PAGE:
While it is absolutely true that you can get healthy and fit without owning one single piece of gear, the truth is that a few carefully chosen pieces of equipment can help you by providing you with:
- More interest in exercising (Who doesn’t enjoy “toys?”)
- Increased flexibility in program design (Having a medicine ball or a stability ball greatly expands the variety of exercises that can be incorporated into a program.)
- Increased options for challenging your body (Trust us on this one. While you can learn to do an L-stand against the wall to build upper body strength and get over your fear of being upside down, it’s not going to be the same exercise as going from a plank to a pike and back again a few times while your feet are perched on a stability ball.)
For this reason, we are sharing what we consider our favorite pieces of equipment and, when possible, options for substitutions or for making them at home. We hope you’ll consider the cost in your time or money a small investment in your health.
Today’s post will cover Stability Balls and Jump Ropes. Part 2 will provide directions for making a Medicine Ball at home. Segment 3 will discuss Kettlebells and Bars, and Part 4 will wrap up with information on Sandbags and Dumbbells.
Stability Ball: Originally used by physical therapists and chiropractors to help clients with rehabilitation, today stability balls are used to improve balance and stability as the body works in response to the instability of the ball. Additionally, they improve functional strength by allowing movement in all planes of motion, unlike machines found in gyms. Stability balls come in different sizes and, while most trainers recommend getting one that allows you to sit on it with your knees bent at a 90-degree angle, we don’t want you wasting a lot of time searching high and low for just the right ball. (Remember KISS? Keep It Short & Simple!) It’s just not that critical what size you get, since you’re not going to be using it to sit on for long periods of time, anyway. (For our “particular” clients, here’s the rule of thumb: If you’re between 5’ and 5’ 7” tall, try to get a 55 cm diameter ball. If between 5’ 7” and 6’ tall, look for a 65 cm ball and, if over 6’ tall, obtain a 75 cm ball.) Whatever size you get, be advised that they don’t come in that beautiful spherical shape! It’ll be necessary to have a bicycle pump handy to inflate it once you get it home, and if you or a friend own a compressor, that’s going to make the job even easier!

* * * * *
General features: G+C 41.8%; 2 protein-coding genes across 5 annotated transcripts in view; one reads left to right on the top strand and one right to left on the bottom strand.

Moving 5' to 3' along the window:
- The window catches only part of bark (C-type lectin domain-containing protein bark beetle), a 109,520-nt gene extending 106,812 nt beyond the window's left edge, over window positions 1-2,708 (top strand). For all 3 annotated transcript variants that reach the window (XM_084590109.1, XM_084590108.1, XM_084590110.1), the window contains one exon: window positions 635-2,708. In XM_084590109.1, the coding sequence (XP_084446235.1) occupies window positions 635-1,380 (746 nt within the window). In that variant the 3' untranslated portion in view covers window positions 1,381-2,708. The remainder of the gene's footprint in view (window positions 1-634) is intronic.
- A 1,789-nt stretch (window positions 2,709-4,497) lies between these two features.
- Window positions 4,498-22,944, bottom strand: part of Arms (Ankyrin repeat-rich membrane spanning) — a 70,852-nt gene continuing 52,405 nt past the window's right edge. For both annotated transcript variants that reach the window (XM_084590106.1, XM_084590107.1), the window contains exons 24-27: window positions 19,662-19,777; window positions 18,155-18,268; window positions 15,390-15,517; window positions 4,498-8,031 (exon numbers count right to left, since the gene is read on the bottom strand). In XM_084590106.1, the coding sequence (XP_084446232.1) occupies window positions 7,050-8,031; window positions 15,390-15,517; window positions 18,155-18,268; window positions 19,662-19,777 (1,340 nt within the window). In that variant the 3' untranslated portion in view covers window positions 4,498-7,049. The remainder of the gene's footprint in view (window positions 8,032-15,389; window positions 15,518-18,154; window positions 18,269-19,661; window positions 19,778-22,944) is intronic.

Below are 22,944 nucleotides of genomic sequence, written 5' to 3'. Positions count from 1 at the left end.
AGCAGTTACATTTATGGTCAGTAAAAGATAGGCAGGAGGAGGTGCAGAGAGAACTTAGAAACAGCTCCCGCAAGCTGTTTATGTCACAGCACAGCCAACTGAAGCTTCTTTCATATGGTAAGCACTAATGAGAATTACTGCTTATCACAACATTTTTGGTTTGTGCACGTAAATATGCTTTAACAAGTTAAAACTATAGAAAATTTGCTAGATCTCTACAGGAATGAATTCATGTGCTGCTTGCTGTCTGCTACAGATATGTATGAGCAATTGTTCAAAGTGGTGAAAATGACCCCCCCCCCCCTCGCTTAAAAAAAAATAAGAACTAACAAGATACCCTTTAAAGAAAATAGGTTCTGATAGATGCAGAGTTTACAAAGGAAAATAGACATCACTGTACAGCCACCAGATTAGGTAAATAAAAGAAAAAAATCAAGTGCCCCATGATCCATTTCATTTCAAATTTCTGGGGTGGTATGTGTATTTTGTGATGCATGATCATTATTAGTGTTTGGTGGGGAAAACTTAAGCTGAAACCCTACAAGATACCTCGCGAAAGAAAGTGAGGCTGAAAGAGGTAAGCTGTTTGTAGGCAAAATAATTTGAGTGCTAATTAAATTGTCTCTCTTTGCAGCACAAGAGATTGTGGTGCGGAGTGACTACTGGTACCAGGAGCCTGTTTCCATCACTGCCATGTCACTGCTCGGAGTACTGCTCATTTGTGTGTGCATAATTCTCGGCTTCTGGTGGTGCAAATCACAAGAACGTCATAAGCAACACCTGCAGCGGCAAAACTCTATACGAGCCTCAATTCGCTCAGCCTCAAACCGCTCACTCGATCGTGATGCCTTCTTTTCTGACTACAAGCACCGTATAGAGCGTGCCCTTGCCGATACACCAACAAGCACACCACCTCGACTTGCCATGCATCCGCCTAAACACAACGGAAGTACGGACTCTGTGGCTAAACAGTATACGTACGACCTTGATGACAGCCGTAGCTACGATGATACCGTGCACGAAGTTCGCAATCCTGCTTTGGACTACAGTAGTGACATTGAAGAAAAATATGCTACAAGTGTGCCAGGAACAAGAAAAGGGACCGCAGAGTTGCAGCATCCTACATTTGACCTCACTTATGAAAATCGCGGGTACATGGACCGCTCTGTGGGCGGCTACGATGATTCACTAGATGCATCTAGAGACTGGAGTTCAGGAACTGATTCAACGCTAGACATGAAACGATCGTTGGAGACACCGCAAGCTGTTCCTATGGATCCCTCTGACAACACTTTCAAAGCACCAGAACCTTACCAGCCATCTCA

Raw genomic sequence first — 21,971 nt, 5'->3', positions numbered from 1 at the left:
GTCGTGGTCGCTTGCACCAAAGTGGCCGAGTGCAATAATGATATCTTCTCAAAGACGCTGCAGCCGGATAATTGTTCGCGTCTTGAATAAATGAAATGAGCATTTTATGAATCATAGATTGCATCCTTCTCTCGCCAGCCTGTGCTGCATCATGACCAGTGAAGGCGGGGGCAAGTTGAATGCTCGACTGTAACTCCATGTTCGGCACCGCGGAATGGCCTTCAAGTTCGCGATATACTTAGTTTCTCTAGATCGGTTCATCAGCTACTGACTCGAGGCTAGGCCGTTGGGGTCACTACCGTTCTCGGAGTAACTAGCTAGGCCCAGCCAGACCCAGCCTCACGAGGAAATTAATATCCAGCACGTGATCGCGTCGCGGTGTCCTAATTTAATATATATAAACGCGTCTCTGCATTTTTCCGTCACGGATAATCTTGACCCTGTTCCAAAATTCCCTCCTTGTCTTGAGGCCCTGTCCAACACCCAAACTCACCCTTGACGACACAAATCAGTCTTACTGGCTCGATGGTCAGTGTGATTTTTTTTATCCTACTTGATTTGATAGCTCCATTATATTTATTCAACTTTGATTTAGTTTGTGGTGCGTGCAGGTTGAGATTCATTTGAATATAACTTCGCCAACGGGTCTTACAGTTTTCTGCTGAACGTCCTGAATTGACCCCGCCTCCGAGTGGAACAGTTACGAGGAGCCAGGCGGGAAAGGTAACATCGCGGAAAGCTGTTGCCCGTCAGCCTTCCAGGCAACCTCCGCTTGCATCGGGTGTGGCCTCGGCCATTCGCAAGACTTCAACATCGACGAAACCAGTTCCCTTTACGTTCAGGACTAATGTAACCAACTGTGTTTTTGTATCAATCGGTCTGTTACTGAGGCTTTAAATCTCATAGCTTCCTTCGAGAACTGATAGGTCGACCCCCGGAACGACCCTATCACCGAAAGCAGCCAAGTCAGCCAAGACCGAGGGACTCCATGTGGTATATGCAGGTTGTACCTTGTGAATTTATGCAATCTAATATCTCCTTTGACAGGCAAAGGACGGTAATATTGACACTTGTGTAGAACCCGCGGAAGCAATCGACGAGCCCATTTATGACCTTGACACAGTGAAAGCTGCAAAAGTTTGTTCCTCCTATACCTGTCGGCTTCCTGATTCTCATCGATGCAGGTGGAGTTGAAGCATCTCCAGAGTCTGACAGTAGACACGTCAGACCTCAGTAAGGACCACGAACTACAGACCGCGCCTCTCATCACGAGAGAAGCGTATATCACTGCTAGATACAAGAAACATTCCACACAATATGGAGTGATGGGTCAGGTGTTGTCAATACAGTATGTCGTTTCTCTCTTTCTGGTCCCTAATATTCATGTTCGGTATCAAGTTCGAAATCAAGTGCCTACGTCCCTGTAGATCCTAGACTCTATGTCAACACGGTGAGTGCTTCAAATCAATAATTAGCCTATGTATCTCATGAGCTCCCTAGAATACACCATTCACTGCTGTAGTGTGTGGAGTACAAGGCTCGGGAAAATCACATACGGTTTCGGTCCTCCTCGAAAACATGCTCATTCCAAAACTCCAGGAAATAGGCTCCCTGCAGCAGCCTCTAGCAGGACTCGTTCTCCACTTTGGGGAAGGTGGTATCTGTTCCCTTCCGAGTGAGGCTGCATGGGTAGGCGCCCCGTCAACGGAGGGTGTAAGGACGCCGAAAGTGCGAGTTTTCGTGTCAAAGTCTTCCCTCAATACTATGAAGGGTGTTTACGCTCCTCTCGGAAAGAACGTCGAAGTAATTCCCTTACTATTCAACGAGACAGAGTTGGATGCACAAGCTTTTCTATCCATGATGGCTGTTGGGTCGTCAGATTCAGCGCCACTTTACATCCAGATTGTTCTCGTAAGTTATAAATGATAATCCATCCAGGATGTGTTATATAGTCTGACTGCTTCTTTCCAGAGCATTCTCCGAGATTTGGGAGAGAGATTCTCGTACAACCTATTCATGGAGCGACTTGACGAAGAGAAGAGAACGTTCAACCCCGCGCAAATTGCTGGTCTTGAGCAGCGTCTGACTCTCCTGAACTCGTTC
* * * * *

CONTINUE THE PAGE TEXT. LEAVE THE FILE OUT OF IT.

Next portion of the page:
- Where to get one: Use your web browser to search “stability,” “Swiss,” or “balance” balls. They are ubiquitous and can be picked up at many drug stores, sporting goods or outdoor stores, as well as online.
- Options: Sorry, but we’re not aware of a homemade option for this item.
Jump Rope: Jumping is as natural as breathing. Whether jumping to escape danger, to grasp low-hanging fruit or just jumping for joy, jumping is a basic component of our movement vocabulary. Even if jumping rope doesn’t exactly appeal to you, it’s time to get over it. Embrace your inner child! (Women … slip a panty liner into your undies if you need to and know you’re not alone; we’ll cover stress incontinence at some future date.) Whatever it takes, just know that jumping is good for you whether you’re goal is to increase cardiovascular health, VO2 max and bone health, or to help reduce body fat, blood pressure, or stress. While rope jumping requires a bit of coordination, we’ll always provide a “No rope? No problem!” option. After all, if you’re constantly tripping up and spending your precious time extricating yourself from a silly rope, then you’re not doing much to build your fitness, are you? Ropes come in many styles. There are weighted ropes, beaded ropes, plastic or leather ropes. Unless you’re planning on going on the competitive jumping circuit, our advice is to KISS (Keep it Short & Simple)! A plastic playground rope will be just fine. Too long? Roll it up around your hand and get going! Too short? Send us a video … we love pratfalls!
- Where to get one: For a jump rope, we suggest using your phone book. Call a local sporting goods store, or even Target or CVS. Jump ropes are that easy to find!
- Options: If you’ve got a length of rope hanging around (and maybe a couple of big wooden beads to weight it), you’re good to go. If not, enter “homemade jump ropes” in your browser’s search bar. Easier yet, just buy a darn jump rope!
Check back for Part 2, where we share directions for making your own medicine ball from an old basketball and some playground sand.
© Cathy Larripa and Kissworkouts, 2010. Unauthorized use and/or duplication of this material without express and written permission from this blog’s author and/or owner is strictly prohibited. Excerpts and links may be used, provided that full and clear credit is given to Cathy Larripa and KissWorkouts with appropriate and specific direction to the original content.